Kim Gordon confirmed my adolescent suspicions that society shakes down into strata of cool. And that the people I love most not only occupy the same social latitude. They’re also all best friends.
Mixing drinks, sharing babysitters, dating each other before hardening and wizening into the wrinkle years.
Kim Gordon dated Danny Elfman, y’all. In high school.
And she’s best friends now with Carrie Brownstein and Amy Poehler?!
Thus the rusty gears of the universe click into nearly Renaissance degrees of harmony.
So permit an indulgence: Though Thinker for Hire may enjoy preposterous science fiction television, she still doesn’t know what the Kardashians are.
There’s no US Weekly lurking. Not even in the TfH bathroom.
Still, I grabbed this rock celebrity divorce memoir in hardback, full price, as soon as I could hustle to the bookstore.
In it, I learned that Thurston Moore is a cliche wrapped in a sneer topped in a shaggy haircut. That he left his marriage to Gordon for a witchy witchy skank. That he was a marvelous father. But that she married him because he emotionally echoed her abusive paranoid schizophrenic big brother. And that now, around 60 years old, she has a shot at true fulfillment.
You know who else is a witchy witchy skank life/family/marriage destroyer? Courtney Love.
You know who Kurt Cobain shoulda married instead?
Tobi Vail. Of Bikini Kill. Cuz they dated.
Rock celebrity throwdown mind fuck!
Information which STILL doesn’t compel me to care about Nirvana, which, I feel, hijacked my youth with mediocrity disguised as insight and pathos.
All respect to the living, feeling people involved.
I enjoyed this discussion of Gordon’s memoir as a portrait of performing womanhood. This review crystalized for me one explanation of the odd plainspokenness of Gordon’s prose (if she indeed composed it herself): as yet another camouflage. A protection, a screen, an anonymity.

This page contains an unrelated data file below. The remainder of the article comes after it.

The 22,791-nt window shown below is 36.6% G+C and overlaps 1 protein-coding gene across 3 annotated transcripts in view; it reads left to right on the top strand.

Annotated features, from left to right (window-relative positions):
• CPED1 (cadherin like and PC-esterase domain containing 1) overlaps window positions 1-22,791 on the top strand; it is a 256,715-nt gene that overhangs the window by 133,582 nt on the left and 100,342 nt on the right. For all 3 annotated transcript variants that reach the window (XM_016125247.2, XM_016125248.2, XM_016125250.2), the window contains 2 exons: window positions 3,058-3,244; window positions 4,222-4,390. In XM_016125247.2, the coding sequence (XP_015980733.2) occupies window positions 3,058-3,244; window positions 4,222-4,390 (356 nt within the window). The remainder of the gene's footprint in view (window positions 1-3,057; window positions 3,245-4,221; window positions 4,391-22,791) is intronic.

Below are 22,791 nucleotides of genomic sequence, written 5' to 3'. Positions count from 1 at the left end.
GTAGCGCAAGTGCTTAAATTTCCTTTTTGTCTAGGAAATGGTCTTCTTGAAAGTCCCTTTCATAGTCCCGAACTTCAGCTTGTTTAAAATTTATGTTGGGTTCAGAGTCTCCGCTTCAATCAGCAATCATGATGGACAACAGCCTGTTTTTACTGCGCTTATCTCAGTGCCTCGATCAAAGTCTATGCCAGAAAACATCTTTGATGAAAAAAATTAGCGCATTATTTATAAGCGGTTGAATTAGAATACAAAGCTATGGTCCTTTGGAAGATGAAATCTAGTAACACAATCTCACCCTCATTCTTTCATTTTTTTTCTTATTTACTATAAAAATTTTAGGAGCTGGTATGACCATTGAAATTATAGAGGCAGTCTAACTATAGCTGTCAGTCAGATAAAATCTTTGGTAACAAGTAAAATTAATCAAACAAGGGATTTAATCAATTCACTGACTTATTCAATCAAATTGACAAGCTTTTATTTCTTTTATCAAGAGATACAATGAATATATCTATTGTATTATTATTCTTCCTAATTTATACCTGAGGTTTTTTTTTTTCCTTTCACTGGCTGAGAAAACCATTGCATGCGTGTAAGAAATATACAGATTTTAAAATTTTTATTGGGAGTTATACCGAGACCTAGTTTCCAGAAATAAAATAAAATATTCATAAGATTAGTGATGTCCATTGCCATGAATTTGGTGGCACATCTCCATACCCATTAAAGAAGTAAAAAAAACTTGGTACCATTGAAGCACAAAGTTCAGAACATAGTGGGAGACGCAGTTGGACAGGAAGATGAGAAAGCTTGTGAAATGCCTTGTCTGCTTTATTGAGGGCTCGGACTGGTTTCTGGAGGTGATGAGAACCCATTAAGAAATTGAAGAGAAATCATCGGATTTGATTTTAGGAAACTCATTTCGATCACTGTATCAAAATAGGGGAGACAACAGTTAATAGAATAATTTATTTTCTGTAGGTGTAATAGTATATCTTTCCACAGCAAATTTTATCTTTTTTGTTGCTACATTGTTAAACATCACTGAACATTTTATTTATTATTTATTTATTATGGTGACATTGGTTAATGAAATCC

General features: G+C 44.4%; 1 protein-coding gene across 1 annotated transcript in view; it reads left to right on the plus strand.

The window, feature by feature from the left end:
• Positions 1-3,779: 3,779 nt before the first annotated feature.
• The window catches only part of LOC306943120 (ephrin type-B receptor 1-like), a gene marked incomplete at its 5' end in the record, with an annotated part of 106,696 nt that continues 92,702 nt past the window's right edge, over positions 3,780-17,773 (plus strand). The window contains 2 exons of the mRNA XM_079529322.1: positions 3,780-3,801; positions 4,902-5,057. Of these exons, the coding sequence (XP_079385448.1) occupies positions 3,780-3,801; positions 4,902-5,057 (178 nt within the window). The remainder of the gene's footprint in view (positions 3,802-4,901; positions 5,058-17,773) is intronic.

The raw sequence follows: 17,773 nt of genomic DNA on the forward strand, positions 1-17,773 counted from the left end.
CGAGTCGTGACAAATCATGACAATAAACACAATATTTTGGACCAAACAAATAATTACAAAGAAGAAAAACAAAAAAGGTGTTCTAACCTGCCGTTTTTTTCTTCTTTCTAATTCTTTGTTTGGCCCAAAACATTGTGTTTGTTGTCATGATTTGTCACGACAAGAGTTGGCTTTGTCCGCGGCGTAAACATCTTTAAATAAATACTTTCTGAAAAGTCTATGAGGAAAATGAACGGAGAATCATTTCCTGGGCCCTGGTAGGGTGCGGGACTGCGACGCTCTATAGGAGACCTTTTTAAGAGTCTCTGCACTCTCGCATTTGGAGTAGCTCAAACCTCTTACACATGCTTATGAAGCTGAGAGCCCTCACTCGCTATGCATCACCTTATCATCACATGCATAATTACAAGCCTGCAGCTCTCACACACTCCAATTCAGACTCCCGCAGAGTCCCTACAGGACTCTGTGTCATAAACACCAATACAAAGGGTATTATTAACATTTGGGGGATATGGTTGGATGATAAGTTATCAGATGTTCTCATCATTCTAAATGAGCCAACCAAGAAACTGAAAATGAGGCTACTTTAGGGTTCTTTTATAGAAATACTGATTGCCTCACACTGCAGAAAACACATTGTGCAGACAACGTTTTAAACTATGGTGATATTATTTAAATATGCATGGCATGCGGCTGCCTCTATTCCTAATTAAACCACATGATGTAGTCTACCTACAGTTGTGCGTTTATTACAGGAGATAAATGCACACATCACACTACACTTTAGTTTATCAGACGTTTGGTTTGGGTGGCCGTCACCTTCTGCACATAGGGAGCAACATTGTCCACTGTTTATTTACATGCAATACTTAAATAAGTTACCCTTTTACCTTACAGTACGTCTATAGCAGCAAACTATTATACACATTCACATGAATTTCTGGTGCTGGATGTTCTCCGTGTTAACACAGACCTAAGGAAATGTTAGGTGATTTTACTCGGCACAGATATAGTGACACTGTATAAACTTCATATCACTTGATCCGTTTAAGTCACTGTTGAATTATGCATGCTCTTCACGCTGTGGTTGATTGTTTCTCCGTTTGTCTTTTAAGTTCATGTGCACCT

She says straightforwardly that her brother’s constant abuse habituated her to hiding her feelings, her thoughts, herself. The self-protection of silent anonymity.
That performance was the only available means of self-expression.
But then the memoir enacts and reenacts the same compulsion to privacy, despite it’s promise as a pseudo-celebrity tell-all, by demonstrating a marked aversion to lyricism. There’s a strange blankness to her prose, whether describing her parents’ ignorance of her brother’s abusive treatment of her, her early formative friendships with future-celebrity artists, or her divorce.
However, this stylistic blankness manages to be propulsive and rich anyway, as most blank exteriors do.
And as Questlove writes, the memoir comes to life here and there, particularly in sparky passages like this one:
I always fantasized what it would be like to be right under the pinnacle of energy, beneath two guys who have crossed their guitars together, two thunderfoxes in the throes of self-love and combat, that powerful form of intimacy only achieved onstage in front of other people, known as male bonding.
A decidedly passive fantasy of phallic rock. Which she knows, frequently describes, and recreates in her prose: Consider the passivity of “I’d had to ask him to move out of our house.”
Gordon may be an icon many times over: of feminism, of post-punk authenticity, of postmodern media-savvy artistic practice, of fashion. She may have found strength enough to play with these self-projections and screen herself from their effects. But she’s still passive, still a victim, still marginalized by her role as the girl in Sonic Youth. The eye candy in the center of the stage.
The wronged ex-wife.
60 mothertruckin years old, and she’s still a girl in a band.